And it would be stupid not to. My Mazda3 was involved in a pretty nasty accident back in Much to my surprise, they refused and insisted on repairing it! I went over it with the guy line-by-line and insisted that everything down to the seatbelt buck and seatbelt webbing be replaced! I also demanded OEM Mazda parts. I also filed a Diminished Value claim after I got it back from the shop and had it appraised. One way that I supported my claim was by getting trade-in offers in writing from dealerships. It had 72k miles on it at the time, not a dent, ding or scratch inside or out and it really looked amazing when I got it back from the body shop.

The Mazda dealer where I bought it new and another one in the my area told me the same thing. But as an insurance agent, I can understand why they would be afraid of selling a car with a replacement airbag and with almost every other part of the restraint system replaced. Back in Nov , my mom wanted to buy a new Mazda CX The appraiser even noticed where the paint on the top of the front fenders had been blended when the hood was replaced due to hail damage right before mom bought it in Even with the high miles, they offered close to KBB trade-in value. But it sounds like it paid off.

Great story. The salesman was fantastic through the entire process and has even followed up after the sale. He was clearly in a difficult position because of the User Car Manager and he even admitted that he felt powerless in the situation. But Mr. General Manager was responsive when a mad-as-hell customer that would be me marched into his office and started throwing around four-letter words.

Watch your language, there are mechanics and service advisors who can hear you! Never mind that my mom was writing a check to pay for it and not financing. Then I took her check book away and put it in my pocket! That little troll waited until I went to the restroom, then he grabbed mom and took her to an office as far away from the showroom as possible not where he had been working all day! The receptionist told me where to find them and when I walked in, he said that I would need to step out while he had my mom sign severl documents allowing me to be in the room when he discussed her credit report and other private information.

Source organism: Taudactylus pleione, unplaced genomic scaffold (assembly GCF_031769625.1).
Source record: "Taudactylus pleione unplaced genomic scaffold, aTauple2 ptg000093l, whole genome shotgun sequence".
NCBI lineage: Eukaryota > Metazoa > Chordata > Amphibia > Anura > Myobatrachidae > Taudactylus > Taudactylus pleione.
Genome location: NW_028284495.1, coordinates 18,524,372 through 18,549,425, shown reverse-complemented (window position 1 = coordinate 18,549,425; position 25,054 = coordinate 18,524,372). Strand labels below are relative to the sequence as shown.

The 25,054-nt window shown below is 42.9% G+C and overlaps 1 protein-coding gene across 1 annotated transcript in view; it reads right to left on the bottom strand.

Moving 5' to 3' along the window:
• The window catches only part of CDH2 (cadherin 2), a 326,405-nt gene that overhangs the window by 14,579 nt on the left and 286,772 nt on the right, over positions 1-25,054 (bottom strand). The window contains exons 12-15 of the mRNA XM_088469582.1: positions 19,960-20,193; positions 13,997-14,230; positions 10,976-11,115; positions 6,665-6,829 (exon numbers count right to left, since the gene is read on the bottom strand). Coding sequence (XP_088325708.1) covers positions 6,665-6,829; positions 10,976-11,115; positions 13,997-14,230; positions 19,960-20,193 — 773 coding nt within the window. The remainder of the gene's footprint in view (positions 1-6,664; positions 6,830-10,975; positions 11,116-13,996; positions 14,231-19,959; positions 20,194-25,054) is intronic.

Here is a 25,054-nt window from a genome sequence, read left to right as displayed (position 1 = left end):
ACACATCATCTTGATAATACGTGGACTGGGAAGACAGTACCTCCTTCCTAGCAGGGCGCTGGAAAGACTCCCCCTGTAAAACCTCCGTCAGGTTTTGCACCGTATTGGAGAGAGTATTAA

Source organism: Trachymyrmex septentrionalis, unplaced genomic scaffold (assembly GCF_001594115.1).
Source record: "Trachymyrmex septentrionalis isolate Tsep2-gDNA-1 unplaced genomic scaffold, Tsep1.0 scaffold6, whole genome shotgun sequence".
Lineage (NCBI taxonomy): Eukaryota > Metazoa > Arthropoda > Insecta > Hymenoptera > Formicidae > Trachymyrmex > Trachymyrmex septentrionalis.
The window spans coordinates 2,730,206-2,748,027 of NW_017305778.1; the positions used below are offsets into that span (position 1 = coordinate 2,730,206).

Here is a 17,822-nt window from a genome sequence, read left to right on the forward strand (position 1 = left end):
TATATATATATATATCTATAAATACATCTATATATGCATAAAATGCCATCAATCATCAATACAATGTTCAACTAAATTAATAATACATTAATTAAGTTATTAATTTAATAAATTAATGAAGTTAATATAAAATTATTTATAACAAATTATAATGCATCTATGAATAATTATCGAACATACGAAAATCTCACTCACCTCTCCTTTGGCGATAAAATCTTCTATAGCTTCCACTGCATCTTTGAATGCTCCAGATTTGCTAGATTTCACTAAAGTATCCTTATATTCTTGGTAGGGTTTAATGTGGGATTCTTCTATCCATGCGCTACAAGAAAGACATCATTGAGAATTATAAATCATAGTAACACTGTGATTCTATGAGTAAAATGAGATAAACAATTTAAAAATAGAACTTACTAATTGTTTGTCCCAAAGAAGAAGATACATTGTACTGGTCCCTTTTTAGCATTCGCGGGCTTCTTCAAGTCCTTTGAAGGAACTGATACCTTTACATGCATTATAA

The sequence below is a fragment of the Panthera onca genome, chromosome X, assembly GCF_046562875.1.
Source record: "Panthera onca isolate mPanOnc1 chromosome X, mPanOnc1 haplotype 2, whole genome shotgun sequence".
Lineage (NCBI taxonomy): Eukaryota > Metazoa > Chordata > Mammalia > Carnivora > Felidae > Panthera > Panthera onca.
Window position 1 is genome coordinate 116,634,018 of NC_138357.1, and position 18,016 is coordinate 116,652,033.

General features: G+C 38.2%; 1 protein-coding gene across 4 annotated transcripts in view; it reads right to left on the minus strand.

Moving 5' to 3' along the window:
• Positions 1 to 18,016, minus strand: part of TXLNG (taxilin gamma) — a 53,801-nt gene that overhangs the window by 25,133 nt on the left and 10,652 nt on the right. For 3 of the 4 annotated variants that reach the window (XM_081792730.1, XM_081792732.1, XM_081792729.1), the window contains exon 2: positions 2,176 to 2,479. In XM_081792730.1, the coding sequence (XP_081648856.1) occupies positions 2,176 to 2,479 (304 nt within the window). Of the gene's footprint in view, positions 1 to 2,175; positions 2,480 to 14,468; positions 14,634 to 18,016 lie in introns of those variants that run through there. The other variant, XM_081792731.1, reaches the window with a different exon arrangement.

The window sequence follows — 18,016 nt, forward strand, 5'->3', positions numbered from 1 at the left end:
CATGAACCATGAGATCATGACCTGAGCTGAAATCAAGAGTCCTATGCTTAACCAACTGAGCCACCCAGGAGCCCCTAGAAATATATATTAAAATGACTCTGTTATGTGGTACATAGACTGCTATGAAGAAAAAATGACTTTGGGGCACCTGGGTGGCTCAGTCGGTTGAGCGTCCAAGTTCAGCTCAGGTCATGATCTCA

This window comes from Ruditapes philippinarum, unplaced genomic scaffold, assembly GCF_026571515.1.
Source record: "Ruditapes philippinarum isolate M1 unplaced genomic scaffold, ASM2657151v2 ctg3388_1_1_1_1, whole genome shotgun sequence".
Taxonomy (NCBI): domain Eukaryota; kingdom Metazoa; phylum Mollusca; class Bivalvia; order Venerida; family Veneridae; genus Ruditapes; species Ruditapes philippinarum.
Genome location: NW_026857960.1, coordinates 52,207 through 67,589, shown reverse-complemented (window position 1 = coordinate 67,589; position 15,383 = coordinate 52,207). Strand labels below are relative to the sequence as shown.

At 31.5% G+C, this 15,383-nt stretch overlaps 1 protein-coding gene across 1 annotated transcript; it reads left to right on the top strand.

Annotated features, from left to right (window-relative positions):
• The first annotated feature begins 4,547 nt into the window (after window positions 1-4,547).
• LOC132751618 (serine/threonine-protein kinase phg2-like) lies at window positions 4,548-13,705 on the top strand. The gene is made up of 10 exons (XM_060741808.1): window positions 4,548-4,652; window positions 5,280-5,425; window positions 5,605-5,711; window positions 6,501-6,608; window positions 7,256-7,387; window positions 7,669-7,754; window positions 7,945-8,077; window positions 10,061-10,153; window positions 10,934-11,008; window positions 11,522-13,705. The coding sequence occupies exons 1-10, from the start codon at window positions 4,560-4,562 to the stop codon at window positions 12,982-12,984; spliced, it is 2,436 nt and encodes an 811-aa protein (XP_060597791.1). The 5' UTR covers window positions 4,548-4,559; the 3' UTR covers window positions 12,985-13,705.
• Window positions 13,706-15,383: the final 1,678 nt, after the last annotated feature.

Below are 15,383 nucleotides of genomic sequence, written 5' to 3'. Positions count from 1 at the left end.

My parents were actually in the middle of a mortgage re-fi and I made the dealership have the inquiry removed a few weeks later because the bank had a major issue with it! After a few more rude comments, he did something that he very quickly regretted- He pissed off the MAMA! He tried to be nice when he realized that his life might be in danger, but it was too late. Amazingly, it was wrapped up and we had the keys in exactly 12 minutes! But our salesman was really a great guy, as I said.

They had to order the splash guards and I took it back the following week to have them installed. I left it for him and went back to the service dept and he walked in a few minutes later with a huge smile on his face. As always is the case with your articles, Steve, they bring a unique perspective. Buying from private parties is a lot of work, because you can only check out one car at a time.

It so happens I have such a car, which in about six weeks when my daughter goes overseas for 2 years I will need to unload. Why Not Shop for Car Insurance? Save Some Money Today! We spoke with a few buyers and sellers, and our general opinion is that yes CarMax is good. The sellers enjoyed their car sales services because the price offered — while a bit under full value — was fair.

Road trip to Carmax - Atlanta, Ga - Atlanta Hustlers

The buyers liked the car buying experience because of the wide selection of vehicles, the fabulous customer service and the slightly more expensive, but easy, buying process. The CarMax extended warranty also came in handy for several of our happy customers. One customer even spoke of it covering the cost for several expensive repairs soon after buying the car from them without harassing them about the problems.

Then go for a test-drive. Plus, every car goes through an extensive inspection process and includes a day warranty 60 days in Connecticut, and 90 in Massachusetts and New York. Change your mind? CarLotz is a private seller on steroids. If you want to play an active role in your car sale, then CarLotz might be for you. But if you like the idea of selling your car without having to participate, CarMax is a better option. Carvana is another car buying option, which takes place almost entirely online. You can browse cars online, buy your car without haggling and then it will be delivered.

However, if you want to test the car before committing, CarMax is a much more hands-on experience. TrueCar uses data collected on previous sales to give buyers an estimate on what they can expect to pay. Once you search around and find the car at the price you want, TrueCar connects customers with trusted dealers to complete the deal. Another option is to buy your car from a private seller.